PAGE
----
I love if my students are able to retain even just a speck of information when we have visitors. Even if parts of it are wrong. Case in point yesterday. We’re making Soda Bread for St. Pat’s. I explain soda bread has its name because baking soda is used as the leavening agent, rather than yeast. It is probably too much for kindergarteners to comprehend– they can rarely remember the name of what we’re making.
Low and behold a surprise guest walks in.
“What are you making today?”
Blank stares, faces smile.
So I nudge them a bit.
“What kind of bread? What’s it called? For what holiday are we making this bread for?”
And something amazing happens. A kindergartener tangents on a story about her cousin and somehow manages to come full circle to mention our soda bread has baking soda which is like yeast, but not.
A sigh of relief. The guest receives a slice of bread.
Below is the Soda Bread we’re making this week. We’ve cut it with oats and are using whole wheat flour, which makes a nice rustic and hearty loaf. It was met by approval. Instead of raisins, which (surprise) can grow in Ireland, we’re using cranberries (native to North America). I must have been thinking about the band The Cranberries when creating this recipe. You can supply any dried berry for this recipe: currants, strawberry, blueberry, bilberry, raspberry, or blackberry would all be great. I prefer buttermilk in my soda bread recipe, but the store I purchase from for class doesn’t carry it. Milk with some vinegar would work, or in this case, I substituted yogurt, which also works well.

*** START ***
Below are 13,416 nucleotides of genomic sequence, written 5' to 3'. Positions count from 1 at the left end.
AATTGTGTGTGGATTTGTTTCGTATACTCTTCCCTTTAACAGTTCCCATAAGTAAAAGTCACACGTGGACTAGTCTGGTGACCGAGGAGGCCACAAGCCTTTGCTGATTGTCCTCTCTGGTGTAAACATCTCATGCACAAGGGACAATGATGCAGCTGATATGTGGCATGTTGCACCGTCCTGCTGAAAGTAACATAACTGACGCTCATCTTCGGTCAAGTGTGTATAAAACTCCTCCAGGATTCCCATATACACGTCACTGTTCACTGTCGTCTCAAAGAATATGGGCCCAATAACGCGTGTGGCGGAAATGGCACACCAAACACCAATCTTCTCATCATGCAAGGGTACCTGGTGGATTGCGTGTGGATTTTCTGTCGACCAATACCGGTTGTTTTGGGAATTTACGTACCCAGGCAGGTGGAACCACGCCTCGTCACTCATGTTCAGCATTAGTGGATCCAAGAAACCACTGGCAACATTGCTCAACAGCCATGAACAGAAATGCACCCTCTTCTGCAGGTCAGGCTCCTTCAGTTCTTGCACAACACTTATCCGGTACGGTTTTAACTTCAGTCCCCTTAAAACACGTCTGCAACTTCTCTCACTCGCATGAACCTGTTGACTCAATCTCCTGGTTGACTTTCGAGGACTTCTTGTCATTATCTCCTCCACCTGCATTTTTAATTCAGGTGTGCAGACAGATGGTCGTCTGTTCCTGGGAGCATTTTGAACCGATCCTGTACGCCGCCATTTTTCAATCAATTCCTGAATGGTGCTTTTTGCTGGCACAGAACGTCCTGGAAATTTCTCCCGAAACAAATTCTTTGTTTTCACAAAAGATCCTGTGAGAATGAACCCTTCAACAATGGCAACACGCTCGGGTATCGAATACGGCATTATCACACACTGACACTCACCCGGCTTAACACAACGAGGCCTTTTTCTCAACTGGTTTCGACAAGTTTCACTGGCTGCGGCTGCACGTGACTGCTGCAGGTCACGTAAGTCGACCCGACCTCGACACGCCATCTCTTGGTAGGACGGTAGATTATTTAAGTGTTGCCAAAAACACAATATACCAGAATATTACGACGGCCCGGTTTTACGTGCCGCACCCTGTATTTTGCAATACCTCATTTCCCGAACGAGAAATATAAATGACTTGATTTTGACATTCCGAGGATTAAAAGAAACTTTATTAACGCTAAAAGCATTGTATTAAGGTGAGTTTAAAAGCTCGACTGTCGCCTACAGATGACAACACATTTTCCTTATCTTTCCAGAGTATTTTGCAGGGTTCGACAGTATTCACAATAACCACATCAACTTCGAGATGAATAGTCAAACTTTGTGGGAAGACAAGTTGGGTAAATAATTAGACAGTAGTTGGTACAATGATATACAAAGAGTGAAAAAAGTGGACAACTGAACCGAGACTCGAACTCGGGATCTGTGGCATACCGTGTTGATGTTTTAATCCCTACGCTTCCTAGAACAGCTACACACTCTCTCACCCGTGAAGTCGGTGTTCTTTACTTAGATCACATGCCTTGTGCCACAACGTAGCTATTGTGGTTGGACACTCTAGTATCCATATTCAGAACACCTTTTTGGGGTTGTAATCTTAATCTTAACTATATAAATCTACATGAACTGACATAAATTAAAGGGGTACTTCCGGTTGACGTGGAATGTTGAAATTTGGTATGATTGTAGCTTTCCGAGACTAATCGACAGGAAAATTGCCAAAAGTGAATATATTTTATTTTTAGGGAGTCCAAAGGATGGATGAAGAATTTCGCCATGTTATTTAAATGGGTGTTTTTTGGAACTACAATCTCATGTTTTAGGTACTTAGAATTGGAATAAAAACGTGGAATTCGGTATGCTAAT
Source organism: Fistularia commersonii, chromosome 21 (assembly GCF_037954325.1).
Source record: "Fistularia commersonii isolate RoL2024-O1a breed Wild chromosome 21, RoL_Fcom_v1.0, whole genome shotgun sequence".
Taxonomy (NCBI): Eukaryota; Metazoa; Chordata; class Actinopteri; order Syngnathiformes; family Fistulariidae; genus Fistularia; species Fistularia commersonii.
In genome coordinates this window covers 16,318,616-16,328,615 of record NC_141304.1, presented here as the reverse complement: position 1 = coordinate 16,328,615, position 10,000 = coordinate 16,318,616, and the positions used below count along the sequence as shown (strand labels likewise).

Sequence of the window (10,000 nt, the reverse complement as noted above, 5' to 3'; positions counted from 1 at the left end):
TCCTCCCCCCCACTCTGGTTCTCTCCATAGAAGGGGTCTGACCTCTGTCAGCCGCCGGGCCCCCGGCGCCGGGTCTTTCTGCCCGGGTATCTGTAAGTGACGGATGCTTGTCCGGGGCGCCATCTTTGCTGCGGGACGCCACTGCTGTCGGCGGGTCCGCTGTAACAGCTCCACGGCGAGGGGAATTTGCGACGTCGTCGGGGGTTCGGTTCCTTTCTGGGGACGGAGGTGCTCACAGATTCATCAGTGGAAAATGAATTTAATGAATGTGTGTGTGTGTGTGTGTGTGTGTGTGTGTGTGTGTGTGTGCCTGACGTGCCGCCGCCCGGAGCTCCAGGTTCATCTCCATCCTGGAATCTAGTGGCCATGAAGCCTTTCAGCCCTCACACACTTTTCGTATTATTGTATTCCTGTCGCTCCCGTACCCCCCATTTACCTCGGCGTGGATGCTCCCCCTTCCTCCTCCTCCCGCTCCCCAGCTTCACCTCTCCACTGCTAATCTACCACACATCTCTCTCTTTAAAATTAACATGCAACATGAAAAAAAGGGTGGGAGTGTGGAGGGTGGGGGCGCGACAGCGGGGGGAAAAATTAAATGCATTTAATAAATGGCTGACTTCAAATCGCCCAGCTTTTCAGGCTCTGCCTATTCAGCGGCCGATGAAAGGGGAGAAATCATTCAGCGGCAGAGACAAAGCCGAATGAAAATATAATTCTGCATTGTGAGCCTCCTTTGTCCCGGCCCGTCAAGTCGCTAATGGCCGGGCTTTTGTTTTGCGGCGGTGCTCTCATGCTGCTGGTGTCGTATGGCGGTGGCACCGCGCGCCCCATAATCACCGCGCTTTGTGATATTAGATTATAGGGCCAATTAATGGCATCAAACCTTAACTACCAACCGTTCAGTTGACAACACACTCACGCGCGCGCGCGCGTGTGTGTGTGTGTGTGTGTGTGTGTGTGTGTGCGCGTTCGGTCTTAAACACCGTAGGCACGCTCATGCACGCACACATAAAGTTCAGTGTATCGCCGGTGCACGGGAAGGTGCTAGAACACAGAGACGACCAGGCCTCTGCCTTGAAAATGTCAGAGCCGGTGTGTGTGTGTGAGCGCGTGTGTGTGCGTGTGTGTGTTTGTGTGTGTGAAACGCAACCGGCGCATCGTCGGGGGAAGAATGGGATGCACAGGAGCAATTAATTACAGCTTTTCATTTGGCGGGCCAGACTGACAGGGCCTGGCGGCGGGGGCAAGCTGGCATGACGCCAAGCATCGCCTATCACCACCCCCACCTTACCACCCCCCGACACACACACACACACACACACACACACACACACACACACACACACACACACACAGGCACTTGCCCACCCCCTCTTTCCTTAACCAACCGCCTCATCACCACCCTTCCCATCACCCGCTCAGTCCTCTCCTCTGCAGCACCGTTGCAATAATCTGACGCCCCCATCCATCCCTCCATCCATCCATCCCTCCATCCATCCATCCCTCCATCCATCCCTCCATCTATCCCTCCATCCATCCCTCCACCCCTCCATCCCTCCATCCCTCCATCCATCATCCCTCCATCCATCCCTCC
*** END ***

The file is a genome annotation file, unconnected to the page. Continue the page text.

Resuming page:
Irish Oat Soda Bread
Makes 1 10-inch loaf
2 cups oat flour*
2 cups whole wheat flour
1 teaspoon baking soda
1/2 teaspoon coarse sea salt
4 tablespoons unsalted butter
1-1/2 cups buttermilk (or yogurt)
1 cup dried berries (soaked 1 hour to overnight) [recommended: raisins, cranberries, currants, strawberries, blueberries]
3 tablespoons honey
*To make oat flour: Blitz old-fashioned rolled oats in a food processor, or blender until it resembles coarse flour. Okay if some flakes remain.
Heat oven to 375.
Combine oat flour, whole wheat flour, baking soda and seat salt in a mixing bowl. Add butter. Use fingertips to smash dry ingredients into the butter until butter is evenly distributed and mixture resembles wet sand. Add egg, buttermilk, berries and honey. Stir to combine. [This is a tough batter. After a few good stirs it’s often easier for students to knead this dough together.] Batter will be slightly sticky. Turn dough ball out onto a parchment-lined baking sheet. Flatten slightly and bake, 25-30 minutes until golden.
Enjoy plain, with a smear of butter, jam, or a drizzle of honey.